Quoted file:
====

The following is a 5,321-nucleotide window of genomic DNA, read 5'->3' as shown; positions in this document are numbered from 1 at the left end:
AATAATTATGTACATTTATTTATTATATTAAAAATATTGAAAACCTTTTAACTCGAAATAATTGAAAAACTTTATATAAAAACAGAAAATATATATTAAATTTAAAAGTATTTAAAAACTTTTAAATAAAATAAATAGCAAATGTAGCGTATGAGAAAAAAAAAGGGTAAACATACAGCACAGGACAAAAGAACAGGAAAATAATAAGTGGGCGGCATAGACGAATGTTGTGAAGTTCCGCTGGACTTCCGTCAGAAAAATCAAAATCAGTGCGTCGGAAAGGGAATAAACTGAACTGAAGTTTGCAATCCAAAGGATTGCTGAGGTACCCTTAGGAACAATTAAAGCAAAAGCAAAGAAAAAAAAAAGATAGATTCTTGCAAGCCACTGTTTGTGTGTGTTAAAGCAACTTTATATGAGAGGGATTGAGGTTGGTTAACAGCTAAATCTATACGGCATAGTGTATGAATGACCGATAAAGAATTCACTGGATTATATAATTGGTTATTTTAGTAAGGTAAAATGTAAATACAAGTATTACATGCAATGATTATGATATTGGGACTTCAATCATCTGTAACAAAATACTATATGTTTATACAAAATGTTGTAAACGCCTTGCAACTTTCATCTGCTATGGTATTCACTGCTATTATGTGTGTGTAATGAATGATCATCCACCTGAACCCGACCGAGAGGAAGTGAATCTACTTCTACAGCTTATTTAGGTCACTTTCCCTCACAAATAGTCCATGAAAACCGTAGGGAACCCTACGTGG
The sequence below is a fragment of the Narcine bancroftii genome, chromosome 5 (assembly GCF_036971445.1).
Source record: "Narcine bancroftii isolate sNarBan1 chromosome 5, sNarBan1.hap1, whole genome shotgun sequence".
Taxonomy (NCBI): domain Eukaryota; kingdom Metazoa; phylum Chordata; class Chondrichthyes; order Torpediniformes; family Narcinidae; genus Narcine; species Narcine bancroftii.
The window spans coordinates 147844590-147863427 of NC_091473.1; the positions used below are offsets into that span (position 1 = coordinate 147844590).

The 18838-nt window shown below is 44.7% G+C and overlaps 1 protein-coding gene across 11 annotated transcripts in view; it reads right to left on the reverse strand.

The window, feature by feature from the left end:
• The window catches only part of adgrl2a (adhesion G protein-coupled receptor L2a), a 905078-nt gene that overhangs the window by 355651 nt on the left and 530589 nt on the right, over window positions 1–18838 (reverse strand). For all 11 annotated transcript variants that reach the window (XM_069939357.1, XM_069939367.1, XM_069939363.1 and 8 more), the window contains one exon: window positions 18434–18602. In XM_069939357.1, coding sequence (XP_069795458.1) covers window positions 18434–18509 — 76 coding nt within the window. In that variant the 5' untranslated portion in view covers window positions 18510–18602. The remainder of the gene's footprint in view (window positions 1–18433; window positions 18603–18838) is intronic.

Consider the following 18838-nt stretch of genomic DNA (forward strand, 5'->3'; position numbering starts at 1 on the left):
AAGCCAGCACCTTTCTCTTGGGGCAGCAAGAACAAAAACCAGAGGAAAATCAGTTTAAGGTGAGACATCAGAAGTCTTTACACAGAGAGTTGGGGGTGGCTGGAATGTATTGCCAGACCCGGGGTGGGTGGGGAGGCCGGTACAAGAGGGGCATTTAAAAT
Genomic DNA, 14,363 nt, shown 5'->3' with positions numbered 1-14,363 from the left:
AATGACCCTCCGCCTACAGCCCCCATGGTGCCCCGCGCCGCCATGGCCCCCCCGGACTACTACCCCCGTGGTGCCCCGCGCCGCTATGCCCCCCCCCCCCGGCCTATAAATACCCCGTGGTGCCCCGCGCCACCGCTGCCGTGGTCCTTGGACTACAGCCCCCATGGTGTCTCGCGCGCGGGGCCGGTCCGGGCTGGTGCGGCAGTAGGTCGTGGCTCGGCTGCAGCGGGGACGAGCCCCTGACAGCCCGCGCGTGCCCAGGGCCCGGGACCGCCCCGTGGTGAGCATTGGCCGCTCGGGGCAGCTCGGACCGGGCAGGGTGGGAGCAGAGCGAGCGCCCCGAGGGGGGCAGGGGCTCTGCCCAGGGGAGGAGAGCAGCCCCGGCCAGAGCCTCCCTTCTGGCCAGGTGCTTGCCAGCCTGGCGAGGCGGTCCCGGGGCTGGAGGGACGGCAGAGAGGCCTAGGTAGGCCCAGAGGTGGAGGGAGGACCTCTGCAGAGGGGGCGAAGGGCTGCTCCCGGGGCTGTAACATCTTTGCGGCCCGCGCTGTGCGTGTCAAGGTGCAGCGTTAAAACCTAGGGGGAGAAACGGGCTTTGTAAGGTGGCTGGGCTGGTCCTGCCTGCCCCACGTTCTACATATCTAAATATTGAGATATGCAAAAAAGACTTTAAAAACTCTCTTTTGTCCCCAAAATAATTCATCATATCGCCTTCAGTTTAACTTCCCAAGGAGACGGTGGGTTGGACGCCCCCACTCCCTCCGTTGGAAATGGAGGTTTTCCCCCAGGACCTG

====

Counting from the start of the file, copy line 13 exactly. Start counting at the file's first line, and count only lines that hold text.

AATGACCCTCCGCCTACAGCCCCCATGGTGCCCCGCGCCGCCATGGCCCCCCCGGACTACTACCCCCGTGGTGCCCCGCGCCGCTATGCCCCCCCCCCCCGGCCTATAAATACCCCGTGGTGCCCCGCGCCACCGCTGCCGTGGTCCTTGGACTACAGCCCCCATGGTGTCTCGCGCGCGGGGCCGGTCCGGGCTGGTGCGGCAGTAGGTCGTGGCTCGGCTGCAGCGGGGACGAGCCCCTGACAGCCCGCGCGTGCCCAGGGCCCGGGACCGCCCCGTGGTGAGCATTGGCCGCTCGGGGCAGCTCGGACCGGGCAGGGTGGGAGCAGAGCGAGCGCCCCGAGGGGGGCAGGGGCTCTGCCCAGGGGAGGAGAGCAGCCCCGGCCAGAGCCTCCCTTCTGGCCAGGTGCTTGCCAGCCTGGCGAGGCGGTCCCGGGGCTGGAGGGACGGCAGAGAGGCCTAGGTAGGCCCAGAGGTGGAGGGAGGACCTCTGCAGAGGGGGCGAAGGGCTGCTCCCGGGGCTGTAACATCTTTGCGGCCCGCGCTGTGCGTGTCAAGGTGCAGCGTTAAAACCTAGGGGGAGAAACGGGCTTTGTAAGGTGGCTGGGCTGGTCCTGCCTGCCCCACGTTCTACATATCTAAATATTGAGATATGCAAAAAAGACTTTAAAAACTCTCTTTTGTCCCCAAAATAATTCATCATATCGCCTTCAGTTTAACTTCCCAAGGAGACGGTGGGTTGGACGCCCCCACTCCCTCCGTTGGAAATGGAGGTTTTCCCCCAGGACCTG